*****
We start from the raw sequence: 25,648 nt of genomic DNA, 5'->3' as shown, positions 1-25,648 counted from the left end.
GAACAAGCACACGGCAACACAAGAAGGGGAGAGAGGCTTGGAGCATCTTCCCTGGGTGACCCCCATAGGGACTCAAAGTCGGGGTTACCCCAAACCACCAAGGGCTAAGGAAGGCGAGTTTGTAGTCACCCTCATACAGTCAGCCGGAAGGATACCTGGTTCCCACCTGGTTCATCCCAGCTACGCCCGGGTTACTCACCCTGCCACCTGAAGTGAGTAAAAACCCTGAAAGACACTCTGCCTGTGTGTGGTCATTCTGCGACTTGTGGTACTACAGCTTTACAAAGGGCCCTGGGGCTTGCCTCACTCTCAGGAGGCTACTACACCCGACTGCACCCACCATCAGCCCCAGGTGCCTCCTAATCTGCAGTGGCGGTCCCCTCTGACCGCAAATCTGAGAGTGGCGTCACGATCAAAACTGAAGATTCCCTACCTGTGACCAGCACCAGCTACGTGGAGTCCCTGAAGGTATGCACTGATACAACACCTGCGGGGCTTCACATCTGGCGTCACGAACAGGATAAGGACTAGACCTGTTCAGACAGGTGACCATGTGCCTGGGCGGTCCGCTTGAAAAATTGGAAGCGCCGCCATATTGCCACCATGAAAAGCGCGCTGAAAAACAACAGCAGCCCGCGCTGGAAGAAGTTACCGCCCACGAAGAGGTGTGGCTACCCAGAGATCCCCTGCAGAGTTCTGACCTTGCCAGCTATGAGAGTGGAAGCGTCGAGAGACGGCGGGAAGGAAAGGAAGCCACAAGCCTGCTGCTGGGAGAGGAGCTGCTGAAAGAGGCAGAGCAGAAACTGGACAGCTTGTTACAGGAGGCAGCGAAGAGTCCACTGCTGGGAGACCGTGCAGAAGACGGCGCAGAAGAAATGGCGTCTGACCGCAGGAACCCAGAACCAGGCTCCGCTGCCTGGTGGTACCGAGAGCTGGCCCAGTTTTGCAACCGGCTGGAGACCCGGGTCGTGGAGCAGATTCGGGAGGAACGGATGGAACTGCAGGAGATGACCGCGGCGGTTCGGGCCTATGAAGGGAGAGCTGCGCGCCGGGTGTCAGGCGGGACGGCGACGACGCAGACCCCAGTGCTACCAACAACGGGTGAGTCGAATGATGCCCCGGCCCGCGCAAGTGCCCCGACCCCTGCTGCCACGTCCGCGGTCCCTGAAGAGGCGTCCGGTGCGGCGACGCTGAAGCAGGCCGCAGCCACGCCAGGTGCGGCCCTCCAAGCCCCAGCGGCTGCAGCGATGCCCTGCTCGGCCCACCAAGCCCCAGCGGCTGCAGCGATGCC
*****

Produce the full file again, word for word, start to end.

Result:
We start from the raw sequence: 25,648 nt of genomic DNA, 5'->3' as shown, positions 1-25,648 counted from the left end.
GAACAAGCACACGGCAACACAAGAAGGGGAGAGAGGCTTGGAGCATCTTCCCTGGGTGACCCCCATAGGGACTCAAAGTCGGGGTTACCCCAAACCACCAAGGGCTAAGGAAGGCGAGTTTGTAGTCACCCTCATACAGTCAGCCGGAAGGATACCTGGTTCCCACCTGGTTCATCCCAGCTACGCCCGGGTTACTCACCCTGCCACCTGAAGTGAGTAAAAACCCTGAAAGACACTCTGCCTGTGTGTGGTCATTCTGCGACTTGTGGTACTACAGCTTTACAAAGGGCCCTGGGGCTTGCCTCACTCTCAGGAGGCTACTACACCCGACTGCACCCACCATCAGCCCCAGGTGCCTCCTAATCTGCAGTGGCGGTCCCCTCTGACCGCAAATCTGAGAGTGGCGTCACGATCAAAACTGAAGATTCCCTACCTGTGACCAGCACCAGCTACGTGGAGTCCCTGAAGGTATGCACTGATACAACACCTGCGGGGCTTCACATCTGGCGTCACGAACAGGATAAGGACTAGACCTGTTCAGACAGGTGACCATGTGCCTGGGCGGTCCGCTTGAAAAATTGGAAGCGCCGCCATATTGCCACCATGAAAAGCGCGCTGAAAAACAACAGCAGCCCGCGCTGGAAGAAGTTACCGCCCACGAAGAGGTGTGGCTACCCAGAGATCCCCTGCAGAGTTCTGACCTTGCCAGCTATGAGAGTGGAAGCGTCGAGAGACGGCGGGAAGGAAAGGAAGCCACAAGCCTGCTGCTGGGAGAGGAGCTGCTGAAAGAGGCAGAGCAGAAACTGGACAGCTTGTTACAGGAGGCAGCGAAGAGTCCACTGCTGGGAGACCGTGCAGAAGACGGCGCAGAAGAAATGGCGTCTGACCGCAGGAACCCAGAACCAGGCTCCGCTGCCTGGTGGTACCGAGAGCTGGCCCAGTTTTGCAACCGGCTGGAGACCCGGGTCGTGGAGCAGATTCGGGAGGAACGGATGGAACTGCAGGAGATGACCGCGGCGGTTCGGGCCTATGAAGGGAGAGCTGCGCGCCGGGTGTCAGGCGGGACGGCGACGACGCAGACCCCAGTGCTACCAACAACGGGTGAGTCGAATGATGCCCCGGCCCGCGCAAGTGCCCCGACCCCTGCTGCCACGTCCGCGGTCCCTGAAGAGGCGTCCGGTGCGGCGACGCTGAAGCAGGCCGCAGCCACGCCAGGTGCGGCCCTCCAAGCCCCAGCGGCTGCAGCGATGCCCTGCTCGGCCCACCAAGCCCCAGCGGCTGCAGCGATGCC